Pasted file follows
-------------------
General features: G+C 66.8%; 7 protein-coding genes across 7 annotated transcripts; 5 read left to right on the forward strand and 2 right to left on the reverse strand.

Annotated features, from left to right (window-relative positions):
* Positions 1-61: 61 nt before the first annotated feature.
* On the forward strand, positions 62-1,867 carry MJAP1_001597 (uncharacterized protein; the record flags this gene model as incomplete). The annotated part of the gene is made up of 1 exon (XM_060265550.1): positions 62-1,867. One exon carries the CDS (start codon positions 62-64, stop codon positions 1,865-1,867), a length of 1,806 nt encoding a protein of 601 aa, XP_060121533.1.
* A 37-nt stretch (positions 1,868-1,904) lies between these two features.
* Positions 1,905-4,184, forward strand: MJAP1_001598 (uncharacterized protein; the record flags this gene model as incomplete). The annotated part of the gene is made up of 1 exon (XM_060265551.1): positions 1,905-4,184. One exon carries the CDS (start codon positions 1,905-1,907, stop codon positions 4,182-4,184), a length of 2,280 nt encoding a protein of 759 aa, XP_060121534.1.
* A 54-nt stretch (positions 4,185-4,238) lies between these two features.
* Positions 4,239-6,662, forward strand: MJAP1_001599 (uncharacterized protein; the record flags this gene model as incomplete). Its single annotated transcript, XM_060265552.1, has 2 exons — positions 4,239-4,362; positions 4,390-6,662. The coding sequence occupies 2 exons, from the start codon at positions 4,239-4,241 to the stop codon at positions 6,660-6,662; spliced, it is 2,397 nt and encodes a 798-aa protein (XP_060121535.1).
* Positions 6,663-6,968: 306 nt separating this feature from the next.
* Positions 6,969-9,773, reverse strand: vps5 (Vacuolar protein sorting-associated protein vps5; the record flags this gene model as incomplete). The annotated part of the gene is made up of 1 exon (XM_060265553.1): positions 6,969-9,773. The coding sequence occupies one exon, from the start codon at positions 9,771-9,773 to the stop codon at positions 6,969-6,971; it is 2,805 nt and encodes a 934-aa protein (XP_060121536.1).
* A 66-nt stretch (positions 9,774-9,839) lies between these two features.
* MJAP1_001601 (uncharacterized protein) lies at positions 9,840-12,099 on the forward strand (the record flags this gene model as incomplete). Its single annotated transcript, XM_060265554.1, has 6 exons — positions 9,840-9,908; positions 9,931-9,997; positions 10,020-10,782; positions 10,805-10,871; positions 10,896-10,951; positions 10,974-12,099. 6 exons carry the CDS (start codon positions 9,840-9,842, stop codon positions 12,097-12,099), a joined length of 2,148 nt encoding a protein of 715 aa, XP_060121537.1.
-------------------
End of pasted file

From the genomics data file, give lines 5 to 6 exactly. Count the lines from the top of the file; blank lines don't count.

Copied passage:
* A 37-nt stretch (positions 1,868-1,904) lies between these two features.
* Positions 1,905-4,184, forward strand: MJAP1_001598 (uncharacterized protein; the record flags this gene model as incomplete). The annotated part of the gene is made up of 1 exon (XM_060265551.1): positions 1,905-4,184. One exon carries the CDS (start codon positions 1,905-1,907, stop codon positions 4,182-4,184), a length of 2,280 nt encoding a protein of 759 aa, XP_060121534.1.